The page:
Apparently I was somewhat unclear

Apparently I was somewhat unclear a few days back about Apple’s new Switch campaign, targeted to attract new users. As I said, I wish Apple luck but it’s almost as if they can’t help marketing to the hipster types. All of their ads feature somewhat cool-looking adults who are just happy as hell they went Mac. I don’t doubt either the individuals featured or the ad-makers’ hipness integrity. But what Apple really needs is a bunch of 57-year old adults to leave the Microsoft world and join the iMac club and not be embarassed by their friends next door while mowing the lawn on Saturday. What about teaming up with Microsoft and touting the new version of Office X for Mac OS X, which was designed from the ground up to be even better than Microsoft’s Office XP? Well, maybe not. Enough from Mr. End User.

I'm in the first part

I’m in the first part of this brand new book by Michael Oren that details with quiet rigor how Israel and its Arab neighbors became “involved” in the 1967 war. I felt like it was high time that I understand not only the prose and the poetry but the historical details of the events that shaped where we are today, with 7 Israelis killed, and yesterday, with 19 (or so). The lives that these young semi-scholars have taken is becoming extravangant. And while I’m continually sympathetic to the Palestinian need for statehood, I still do not see the historical precedent for suicide bombing as a path to peace. Is that what the black Africans did in South Africa? Is that what Indians did during British colonial rule? Is that what Soviet Jews did in the 1970s in the USSR? Is that what African-Americans did in the 1960s in the US? Where can this possibly lead? Where?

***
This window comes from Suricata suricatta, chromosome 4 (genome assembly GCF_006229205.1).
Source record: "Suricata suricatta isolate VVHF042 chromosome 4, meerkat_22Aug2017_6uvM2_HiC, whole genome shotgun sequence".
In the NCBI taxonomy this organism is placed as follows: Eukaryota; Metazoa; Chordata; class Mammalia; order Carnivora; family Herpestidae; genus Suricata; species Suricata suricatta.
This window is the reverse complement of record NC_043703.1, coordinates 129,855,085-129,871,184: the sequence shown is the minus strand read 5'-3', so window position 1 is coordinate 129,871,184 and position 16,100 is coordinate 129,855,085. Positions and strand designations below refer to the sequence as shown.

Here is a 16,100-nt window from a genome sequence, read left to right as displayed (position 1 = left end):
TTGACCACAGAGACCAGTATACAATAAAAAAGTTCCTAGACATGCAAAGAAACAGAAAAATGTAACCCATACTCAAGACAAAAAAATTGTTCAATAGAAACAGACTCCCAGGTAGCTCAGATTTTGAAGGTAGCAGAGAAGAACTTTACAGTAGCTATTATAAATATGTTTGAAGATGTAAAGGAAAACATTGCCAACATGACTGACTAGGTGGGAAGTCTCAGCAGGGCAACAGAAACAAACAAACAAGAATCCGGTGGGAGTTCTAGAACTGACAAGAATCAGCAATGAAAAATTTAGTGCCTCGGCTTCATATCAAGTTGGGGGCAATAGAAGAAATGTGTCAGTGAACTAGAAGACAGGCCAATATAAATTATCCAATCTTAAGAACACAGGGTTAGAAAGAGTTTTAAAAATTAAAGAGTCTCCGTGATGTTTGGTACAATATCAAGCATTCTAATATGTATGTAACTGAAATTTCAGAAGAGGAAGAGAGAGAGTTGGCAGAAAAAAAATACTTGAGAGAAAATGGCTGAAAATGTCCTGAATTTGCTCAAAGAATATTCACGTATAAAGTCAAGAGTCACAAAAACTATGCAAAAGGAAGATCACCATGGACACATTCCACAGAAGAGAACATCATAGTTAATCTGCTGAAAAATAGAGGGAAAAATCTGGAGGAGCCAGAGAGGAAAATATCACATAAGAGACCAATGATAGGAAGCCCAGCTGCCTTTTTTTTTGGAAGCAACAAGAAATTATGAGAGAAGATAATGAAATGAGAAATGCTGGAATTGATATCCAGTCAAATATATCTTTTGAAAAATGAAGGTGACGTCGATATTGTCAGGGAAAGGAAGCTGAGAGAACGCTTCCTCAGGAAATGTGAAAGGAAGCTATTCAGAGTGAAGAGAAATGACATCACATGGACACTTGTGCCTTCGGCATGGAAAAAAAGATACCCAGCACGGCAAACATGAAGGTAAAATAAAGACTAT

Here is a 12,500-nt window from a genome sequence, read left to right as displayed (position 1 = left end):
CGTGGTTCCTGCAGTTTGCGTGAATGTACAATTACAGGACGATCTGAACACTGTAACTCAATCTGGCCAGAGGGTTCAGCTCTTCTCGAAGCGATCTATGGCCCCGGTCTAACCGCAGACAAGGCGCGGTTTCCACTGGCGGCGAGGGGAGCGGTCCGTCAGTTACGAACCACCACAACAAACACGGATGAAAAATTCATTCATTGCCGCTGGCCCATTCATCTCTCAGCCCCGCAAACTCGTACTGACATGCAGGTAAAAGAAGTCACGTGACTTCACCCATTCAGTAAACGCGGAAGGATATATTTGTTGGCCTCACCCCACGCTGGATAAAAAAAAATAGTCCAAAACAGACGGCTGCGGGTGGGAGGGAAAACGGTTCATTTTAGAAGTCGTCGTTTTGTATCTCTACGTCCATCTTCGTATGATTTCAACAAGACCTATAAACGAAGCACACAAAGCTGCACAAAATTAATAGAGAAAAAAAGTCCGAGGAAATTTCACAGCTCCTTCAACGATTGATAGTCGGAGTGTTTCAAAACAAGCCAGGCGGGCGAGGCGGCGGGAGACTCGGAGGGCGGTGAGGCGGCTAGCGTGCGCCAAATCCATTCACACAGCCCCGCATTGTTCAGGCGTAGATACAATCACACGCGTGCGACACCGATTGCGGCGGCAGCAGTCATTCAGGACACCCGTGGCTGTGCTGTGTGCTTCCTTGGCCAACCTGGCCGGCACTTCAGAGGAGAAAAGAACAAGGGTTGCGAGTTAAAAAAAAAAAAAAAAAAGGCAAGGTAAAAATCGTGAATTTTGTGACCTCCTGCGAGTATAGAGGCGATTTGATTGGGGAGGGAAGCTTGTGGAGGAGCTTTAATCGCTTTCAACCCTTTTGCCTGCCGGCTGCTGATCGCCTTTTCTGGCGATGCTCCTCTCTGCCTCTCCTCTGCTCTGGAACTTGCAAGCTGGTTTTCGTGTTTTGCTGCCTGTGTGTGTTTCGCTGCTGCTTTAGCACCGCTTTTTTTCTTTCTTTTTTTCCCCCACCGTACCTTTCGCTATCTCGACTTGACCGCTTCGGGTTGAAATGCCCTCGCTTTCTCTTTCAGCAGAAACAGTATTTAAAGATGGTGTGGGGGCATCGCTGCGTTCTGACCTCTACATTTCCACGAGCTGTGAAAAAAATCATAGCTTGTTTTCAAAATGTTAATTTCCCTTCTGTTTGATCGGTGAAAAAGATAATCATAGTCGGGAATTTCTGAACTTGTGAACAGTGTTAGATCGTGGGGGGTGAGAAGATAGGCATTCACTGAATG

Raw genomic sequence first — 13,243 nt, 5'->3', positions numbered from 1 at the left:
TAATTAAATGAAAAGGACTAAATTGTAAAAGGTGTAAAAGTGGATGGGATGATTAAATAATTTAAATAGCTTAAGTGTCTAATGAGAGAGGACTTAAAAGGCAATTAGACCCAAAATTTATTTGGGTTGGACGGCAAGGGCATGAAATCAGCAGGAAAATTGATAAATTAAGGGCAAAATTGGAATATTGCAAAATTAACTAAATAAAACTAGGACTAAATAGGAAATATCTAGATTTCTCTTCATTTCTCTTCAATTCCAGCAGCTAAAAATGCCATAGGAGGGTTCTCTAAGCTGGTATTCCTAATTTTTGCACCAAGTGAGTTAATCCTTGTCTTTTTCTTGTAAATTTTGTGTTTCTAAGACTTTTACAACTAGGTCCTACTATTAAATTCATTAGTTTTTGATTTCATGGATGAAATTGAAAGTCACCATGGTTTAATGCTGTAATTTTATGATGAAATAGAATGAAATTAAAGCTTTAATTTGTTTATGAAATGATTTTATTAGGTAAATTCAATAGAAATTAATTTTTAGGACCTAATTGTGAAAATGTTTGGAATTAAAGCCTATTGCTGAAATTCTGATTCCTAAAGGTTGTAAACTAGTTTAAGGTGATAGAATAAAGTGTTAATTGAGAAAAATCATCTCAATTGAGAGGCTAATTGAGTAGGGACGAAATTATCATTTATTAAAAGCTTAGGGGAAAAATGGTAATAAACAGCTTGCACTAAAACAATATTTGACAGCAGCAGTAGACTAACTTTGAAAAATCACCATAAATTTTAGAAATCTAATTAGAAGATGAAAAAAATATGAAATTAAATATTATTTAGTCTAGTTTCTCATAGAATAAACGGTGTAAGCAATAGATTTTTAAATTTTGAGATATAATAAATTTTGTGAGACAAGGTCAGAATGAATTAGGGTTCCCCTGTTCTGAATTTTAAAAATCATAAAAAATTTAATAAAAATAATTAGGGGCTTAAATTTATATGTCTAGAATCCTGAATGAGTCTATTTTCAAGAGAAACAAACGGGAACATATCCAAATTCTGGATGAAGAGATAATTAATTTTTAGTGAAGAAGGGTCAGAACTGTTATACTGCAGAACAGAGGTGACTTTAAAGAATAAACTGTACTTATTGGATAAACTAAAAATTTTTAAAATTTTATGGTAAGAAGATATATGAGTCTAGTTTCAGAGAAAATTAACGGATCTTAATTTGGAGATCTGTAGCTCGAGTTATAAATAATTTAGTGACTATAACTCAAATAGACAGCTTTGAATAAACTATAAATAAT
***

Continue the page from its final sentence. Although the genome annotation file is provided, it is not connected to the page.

I strongly recommend picking up a copy of this book, which, while written by an Israeli, is as nonpartisan as one could probably get. He shows the travails and secret dealings that Egypt and Israel and Lebanon and Syria and the US and the USSR and England and France all had with one another in 1967 – no hands were clean. None.